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TCP-group 1992


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NOS 1.8d again



   My local AA4RE BBS which sends me mail each night wouldn't work with NOS
1.8d after I installed it two days ago. I wasn't running jumpstart on, since
I wanted to work up to it slowly! Anyway, it seems that the problem was caused
by the change in ax25mail.c, in which the first line (sent to kick the mbox
into action) wasn't being swallowed as before, but NOS tried to parse it. This
sent the whole session out of sync and the BBS spat the dummy and disconnected.

   Rather than simply re-enable the first-line-swallowing in ax25mail.c, I
made it depend on the state of Mbjumpstart: if jumpstart is on, then the line
isn't swallowed. If it's off, then the line which the user enters to kick
the whole thing off is swallowed and never parsed by the mbox. I believe this
is the way it should be; does anybody have any ideas on this?

   I think the jumpstart idea is the way to go in the long run, but I'd like
to retain the original method just in case it upsets something.

   The other major problem concerns the duplicate bulletins I mentioned
yesterday. It seems that the \spool\history file on the machine in question
managed to get a couple of hex 1a characters here and there, after the newline
sequence. When NOS tries to read this it sees the 1a as an end of file, and
stops looking. (This behaviour of fgets() in text mode doesn't seem to be
documented in the BC++ v2.0 manuals [at least I couldn't find it], but that's
the way it works).

   Of more concern is the question of how these 1a characters got there. I must
admit that I even suspected BC++ itself for a while (or at least its libraries),

but the consequences of this don't bear thinking about! Fortunately we
managed to duplicate the problem on my own machine, except that the extra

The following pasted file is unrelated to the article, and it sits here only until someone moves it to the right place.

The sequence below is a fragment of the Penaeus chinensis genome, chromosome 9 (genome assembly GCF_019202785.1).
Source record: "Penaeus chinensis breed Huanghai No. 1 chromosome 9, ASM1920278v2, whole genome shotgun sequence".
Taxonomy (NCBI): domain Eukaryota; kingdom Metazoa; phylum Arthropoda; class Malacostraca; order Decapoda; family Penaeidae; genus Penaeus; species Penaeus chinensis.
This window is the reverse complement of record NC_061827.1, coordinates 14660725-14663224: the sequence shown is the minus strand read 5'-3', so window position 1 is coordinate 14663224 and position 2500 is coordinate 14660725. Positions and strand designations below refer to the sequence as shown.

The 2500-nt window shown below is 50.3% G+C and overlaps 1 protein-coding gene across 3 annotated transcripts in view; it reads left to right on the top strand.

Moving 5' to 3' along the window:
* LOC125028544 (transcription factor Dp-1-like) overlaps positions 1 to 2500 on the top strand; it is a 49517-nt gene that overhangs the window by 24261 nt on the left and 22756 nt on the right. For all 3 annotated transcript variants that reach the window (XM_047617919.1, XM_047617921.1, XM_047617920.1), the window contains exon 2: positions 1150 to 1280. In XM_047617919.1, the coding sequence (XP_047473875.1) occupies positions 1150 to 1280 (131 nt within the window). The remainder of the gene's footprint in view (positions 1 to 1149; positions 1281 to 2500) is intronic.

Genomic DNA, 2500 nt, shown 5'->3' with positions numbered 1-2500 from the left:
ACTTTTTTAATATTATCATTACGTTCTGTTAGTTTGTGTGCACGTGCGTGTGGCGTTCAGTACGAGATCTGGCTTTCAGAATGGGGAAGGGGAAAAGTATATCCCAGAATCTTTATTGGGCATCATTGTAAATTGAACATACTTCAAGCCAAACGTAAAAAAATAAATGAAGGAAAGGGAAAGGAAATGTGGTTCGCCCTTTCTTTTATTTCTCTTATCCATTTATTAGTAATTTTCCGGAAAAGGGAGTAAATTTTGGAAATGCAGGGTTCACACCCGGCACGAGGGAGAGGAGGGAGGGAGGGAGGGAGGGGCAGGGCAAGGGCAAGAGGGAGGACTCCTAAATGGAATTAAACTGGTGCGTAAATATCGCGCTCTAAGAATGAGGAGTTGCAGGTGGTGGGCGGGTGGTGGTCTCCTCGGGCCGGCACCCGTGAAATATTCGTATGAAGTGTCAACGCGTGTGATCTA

character wasn't $1A. We'd supplied a BID of "6789_vk6zzz", but the string
which appeared in the history file was "789_v6789_vk6zzz"! And, yes, the
message file contained the line "Message-Id: <789_v6789_vk6zzz@vk6yco>", so
it seems as if mbx_to() actually parses the string that way.

   This is as far as I've got with it for now. The trouble is that it seems to
be intermittent, so the only approach I can think of for now is to stare at
the code and wait for inspiration. I'll keep looking.

   One last thing. It seems as if all commands to NOS (from the net> prompt)
have to be in lower case: upper case gets rejected. I seem to recall that it
wasn't always this way, but approaching senility seems to be causing memory
faults these days. Is there any good reason why only lower case should be
accepted?

 .....Ron

                                 ***
 Ron Murray (vk6zjm)
 Internet: Murray_RJ@cc.curtin.edu.au
     Are we having fun yet?    -- Garfield





Document URL : http://www.a00.de/tcpgroup/1992/msg00245.php
Ralf D. Kloth, Ludwigsburg, DE (QRQ.software). < hostmaster at a00.de > [don't send spam]
Created 2004-11-12. Last modified 2004-11-12. Your visit 2020-10-28 05:37.44. Page created in 0.0385 sec.
 
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